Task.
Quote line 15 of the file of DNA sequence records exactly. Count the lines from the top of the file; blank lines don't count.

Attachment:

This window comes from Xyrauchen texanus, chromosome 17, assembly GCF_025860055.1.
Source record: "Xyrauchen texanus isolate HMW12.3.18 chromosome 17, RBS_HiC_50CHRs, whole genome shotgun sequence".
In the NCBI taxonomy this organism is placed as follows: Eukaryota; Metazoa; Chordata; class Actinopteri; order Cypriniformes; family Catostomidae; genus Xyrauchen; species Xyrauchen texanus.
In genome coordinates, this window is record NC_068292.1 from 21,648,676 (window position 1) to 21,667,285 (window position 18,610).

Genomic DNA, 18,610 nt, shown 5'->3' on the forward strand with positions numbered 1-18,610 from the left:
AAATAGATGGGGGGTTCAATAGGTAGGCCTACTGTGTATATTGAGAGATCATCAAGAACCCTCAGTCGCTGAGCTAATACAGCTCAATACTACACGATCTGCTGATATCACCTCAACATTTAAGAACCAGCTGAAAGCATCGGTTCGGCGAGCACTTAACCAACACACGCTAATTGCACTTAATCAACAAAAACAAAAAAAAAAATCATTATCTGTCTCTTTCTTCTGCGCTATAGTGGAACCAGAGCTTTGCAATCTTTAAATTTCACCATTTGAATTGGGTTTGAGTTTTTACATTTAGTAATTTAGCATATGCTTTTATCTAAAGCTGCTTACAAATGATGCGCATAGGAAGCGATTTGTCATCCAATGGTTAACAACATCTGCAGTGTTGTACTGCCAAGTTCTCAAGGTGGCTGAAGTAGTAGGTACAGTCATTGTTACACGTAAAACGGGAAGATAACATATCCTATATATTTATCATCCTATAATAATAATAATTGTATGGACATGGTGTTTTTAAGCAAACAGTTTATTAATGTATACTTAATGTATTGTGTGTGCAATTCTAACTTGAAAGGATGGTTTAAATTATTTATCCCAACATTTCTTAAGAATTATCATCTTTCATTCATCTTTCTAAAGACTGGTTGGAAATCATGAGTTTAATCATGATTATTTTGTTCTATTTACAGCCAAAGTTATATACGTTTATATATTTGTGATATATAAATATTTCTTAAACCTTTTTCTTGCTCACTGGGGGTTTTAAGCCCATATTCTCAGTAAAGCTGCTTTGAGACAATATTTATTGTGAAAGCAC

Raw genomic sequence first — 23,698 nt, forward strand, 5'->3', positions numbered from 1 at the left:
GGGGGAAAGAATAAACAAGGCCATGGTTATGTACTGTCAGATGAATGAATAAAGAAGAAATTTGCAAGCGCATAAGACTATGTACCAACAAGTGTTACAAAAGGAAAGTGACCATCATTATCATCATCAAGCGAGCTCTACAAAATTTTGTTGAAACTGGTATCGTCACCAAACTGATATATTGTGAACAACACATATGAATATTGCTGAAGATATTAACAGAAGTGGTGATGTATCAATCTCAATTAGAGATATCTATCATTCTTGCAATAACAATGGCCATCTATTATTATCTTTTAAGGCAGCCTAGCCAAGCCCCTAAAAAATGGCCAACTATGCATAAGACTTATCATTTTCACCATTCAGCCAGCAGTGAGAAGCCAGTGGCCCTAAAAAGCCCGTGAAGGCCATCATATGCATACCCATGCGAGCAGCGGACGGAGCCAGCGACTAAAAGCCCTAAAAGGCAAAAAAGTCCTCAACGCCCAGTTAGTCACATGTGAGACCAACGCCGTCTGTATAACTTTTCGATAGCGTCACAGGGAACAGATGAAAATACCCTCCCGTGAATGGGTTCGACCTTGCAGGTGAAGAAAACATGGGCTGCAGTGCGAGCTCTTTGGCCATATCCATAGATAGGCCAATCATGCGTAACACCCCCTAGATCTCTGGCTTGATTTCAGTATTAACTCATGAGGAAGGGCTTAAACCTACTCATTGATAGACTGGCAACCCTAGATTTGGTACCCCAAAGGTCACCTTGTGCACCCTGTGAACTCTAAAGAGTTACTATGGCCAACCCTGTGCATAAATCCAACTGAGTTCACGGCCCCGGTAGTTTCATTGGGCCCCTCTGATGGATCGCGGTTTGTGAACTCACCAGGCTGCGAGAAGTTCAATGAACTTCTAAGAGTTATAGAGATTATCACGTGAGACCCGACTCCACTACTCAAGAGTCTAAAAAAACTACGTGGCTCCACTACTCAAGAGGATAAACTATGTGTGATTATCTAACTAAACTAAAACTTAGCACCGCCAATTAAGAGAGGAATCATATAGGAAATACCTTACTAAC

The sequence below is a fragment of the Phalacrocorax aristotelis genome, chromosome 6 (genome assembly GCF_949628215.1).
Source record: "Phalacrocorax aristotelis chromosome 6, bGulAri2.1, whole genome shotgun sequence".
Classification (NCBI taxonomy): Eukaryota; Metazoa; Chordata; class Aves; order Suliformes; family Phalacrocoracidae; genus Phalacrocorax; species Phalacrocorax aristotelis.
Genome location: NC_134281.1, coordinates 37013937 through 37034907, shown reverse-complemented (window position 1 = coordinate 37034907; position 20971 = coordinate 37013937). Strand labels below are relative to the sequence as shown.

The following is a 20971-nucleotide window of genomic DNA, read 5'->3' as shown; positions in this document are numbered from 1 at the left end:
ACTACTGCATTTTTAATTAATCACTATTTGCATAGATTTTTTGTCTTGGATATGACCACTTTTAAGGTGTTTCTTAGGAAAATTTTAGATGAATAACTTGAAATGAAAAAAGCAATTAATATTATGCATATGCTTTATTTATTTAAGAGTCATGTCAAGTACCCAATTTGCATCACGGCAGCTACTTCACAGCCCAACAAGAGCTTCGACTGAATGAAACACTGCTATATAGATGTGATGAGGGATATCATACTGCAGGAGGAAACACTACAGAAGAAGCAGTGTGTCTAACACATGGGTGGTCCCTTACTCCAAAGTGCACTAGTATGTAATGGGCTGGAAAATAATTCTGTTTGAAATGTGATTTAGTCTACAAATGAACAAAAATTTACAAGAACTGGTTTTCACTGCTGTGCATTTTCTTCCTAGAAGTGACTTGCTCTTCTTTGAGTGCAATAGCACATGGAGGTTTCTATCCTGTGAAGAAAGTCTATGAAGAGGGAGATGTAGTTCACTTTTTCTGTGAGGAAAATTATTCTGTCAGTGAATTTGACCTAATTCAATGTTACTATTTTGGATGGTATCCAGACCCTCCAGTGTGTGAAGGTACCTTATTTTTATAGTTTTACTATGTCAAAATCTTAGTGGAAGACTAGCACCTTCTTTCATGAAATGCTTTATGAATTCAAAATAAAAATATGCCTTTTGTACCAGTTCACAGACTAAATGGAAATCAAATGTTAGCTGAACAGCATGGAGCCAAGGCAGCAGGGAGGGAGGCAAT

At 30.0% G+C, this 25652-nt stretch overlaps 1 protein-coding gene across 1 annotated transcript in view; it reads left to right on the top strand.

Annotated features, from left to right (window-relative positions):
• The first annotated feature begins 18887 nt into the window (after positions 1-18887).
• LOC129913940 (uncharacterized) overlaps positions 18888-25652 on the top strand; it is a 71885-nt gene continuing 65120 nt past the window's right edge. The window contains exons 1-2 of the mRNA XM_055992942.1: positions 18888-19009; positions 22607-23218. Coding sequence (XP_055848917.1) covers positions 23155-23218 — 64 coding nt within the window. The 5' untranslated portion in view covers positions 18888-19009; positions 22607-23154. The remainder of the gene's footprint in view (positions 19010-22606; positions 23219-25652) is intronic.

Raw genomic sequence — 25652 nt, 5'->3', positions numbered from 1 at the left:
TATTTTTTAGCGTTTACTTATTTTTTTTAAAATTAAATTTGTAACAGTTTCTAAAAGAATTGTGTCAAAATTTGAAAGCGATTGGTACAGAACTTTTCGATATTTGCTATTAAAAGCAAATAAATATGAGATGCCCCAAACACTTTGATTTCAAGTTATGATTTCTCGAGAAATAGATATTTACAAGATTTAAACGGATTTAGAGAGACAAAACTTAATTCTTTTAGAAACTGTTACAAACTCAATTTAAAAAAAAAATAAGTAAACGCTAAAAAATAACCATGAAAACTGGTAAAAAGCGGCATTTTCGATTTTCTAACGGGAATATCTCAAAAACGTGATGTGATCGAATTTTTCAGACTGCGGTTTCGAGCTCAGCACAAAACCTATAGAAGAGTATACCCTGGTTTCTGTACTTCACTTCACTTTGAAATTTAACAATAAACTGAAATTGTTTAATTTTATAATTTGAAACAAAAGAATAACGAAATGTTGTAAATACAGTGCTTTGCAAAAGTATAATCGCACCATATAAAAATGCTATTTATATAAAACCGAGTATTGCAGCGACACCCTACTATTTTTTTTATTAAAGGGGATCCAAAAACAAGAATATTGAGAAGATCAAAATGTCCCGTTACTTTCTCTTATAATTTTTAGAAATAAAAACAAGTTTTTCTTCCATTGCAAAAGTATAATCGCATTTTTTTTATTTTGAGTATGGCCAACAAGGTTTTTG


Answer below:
At 30.0% G+C, this 25652-nt stretch overlaps 1 protein-coding gene across 1 annotated transcript in view; it reads left to right on the top strand.